Indians love to travel. On average when planning our travel we tend to go abroad in search of exotic locations and end up paying a fortune. With over 500 biosphere reserves in the world spread across 100 countries, India, the seventh largest country in the world, alone has a total of 18 national Biosphere Reserves. These reserves display a unique way of preserving the community, with an aim of protecting not only the flora and fauna but the entire region in total and play an important role in the conservation of the wildlife and unique tribes living in the area. If you are a nature lover, here are a few biosphere reserves you can visit for a unique travel experience.
Achanakmar-Amarkantak Biosphere Reserve
This Biosphere Reserve, shared by the states of Madhya Pradesh and Chattisgarh, has three rivers – Narmada, Johilla and Son – originating from its land. Visit this dense forest for a refreshing and breathtaking view. The Achanakmar-Amarkantak Biosphere Reserve is located at the junction of hill ranges, with topography ranging from high mountains, shallow valleys and plains. Moist deciduous forests constitute 63% of the area. It is very rich in flora and fauna due to its tropical moist deciduous vegetation which covers the majority of the area and tropical dry deciduous vegetation to its southern part, minimum disturbed landscapes, endemism and genetic variation.
Gulf of Mannar
One of the few Biosphere Reserves in India that is shared by another country – Sri Lanka, in this case – this place offers much to its visitors – right from its rich pearl banks to the mythologically important Ram Sethu point. The Gulf of Mannar Biosphere Reserve covers an area of 1,050,000 hectares on the south-east coast of India across from Sri Lanka. It is one of the world’s richest regions from a marine biodiversity perspective. The biosphere reserve comprises 21 islands with estuaries, beaches, forests of the nearshore environment, including a marine component with algal communities, seagrasses, coral reefs, salt marshes and mangroves. Among the Gulf’s 3,600 plant and animal species are the globally endangered sea cow (Dugong dugon) and six mangrove species endemic to peninsular India. The inhabitants are mainly Marakeyars, local people principally engaged in fisheries. There are about 47 villages along the coastal part of the biosphere reserve which support some 100,000 people.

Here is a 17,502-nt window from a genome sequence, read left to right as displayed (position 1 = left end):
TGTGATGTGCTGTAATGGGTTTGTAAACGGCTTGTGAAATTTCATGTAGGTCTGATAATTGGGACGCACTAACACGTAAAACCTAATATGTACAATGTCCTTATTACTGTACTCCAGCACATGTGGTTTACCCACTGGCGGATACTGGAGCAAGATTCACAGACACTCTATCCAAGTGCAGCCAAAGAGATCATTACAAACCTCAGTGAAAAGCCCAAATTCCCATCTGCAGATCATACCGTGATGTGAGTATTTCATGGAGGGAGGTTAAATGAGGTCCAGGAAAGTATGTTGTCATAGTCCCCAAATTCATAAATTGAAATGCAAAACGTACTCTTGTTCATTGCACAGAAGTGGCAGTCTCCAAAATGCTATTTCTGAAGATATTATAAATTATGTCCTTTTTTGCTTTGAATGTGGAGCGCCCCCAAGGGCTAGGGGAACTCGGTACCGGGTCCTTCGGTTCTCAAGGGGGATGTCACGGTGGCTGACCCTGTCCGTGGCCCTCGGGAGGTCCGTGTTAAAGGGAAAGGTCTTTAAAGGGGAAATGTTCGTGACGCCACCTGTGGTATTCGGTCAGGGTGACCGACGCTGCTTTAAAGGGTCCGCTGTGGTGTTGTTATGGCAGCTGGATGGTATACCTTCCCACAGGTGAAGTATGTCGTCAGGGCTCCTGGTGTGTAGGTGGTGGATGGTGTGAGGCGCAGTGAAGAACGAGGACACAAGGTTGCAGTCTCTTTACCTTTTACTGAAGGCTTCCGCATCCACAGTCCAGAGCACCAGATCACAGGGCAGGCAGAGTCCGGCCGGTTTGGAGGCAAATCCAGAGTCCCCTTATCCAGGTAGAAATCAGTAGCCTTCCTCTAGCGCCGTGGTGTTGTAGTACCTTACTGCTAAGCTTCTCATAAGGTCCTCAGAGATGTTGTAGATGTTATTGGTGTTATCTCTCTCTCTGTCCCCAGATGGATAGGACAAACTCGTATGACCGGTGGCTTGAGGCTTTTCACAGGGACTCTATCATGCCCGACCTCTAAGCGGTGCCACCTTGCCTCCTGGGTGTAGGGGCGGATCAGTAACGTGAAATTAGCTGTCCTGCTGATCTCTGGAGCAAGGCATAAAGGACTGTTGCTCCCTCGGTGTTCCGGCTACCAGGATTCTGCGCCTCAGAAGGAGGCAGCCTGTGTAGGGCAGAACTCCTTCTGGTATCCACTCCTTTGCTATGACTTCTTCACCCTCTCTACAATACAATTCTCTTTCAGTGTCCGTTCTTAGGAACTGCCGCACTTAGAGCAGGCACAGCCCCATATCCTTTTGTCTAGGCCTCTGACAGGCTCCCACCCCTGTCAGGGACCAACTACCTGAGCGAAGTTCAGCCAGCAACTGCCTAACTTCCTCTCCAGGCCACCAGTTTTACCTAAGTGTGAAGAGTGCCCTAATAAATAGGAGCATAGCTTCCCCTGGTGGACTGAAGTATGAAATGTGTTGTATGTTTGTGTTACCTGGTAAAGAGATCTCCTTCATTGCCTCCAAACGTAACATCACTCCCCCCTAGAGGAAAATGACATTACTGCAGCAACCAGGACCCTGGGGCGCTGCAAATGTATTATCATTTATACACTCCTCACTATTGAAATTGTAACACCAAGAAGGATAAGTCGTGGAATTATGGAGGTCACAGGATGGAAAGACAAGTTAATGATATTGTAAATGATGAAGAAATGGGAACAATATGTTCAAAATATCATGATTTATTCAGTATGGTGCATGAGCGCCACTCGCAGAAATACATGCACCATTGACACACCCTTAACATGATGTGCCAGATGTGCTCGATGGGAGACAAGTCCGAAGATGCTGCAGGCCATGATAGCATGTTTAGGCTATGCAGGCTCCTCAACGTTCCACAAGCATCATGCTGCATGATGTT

Great Nicobar Biosphere Reserve
Located in the Nicobar island the reserve takes up 85% of the Great Nicobar island. Famous for its unique flora, fauna, tribes and limestone caves, it is also connected to the Andaman Islands. The reserve is the home of one of the most primitive tribes of India, the Shompens. The most endangered species in India, the Megapode and the Edible-nest Swiftlet, also reside in this reserve. The total geographic area of the reserve is 885 sq. km. and is surrounded by a 12km-wide “forest buffer zone”. It presents a varied natural panorama covered with virgin lush evergreen dense tropical forests, which extend from seacoast to the tip of the hills.
Nanda Devi Biosphere Reserve
At 25,646 feet, Nanda Devi Biosphere Reserve is an elevated reserve that houses a number of vulnerable, endangered and critically endangered species like Himalayan black bear, snow leopard, brown bear, among others. Many species of birds can also be spotted here and the national park is considered to be an important bird area and an ideal spot for bird watchers. All important rivers and streams of the Garo Hills region rise from the Nokrek Range, of which the river Simsang, known as Someshwari when it emerges into Bangladesh at Baghmara, is the most prominent.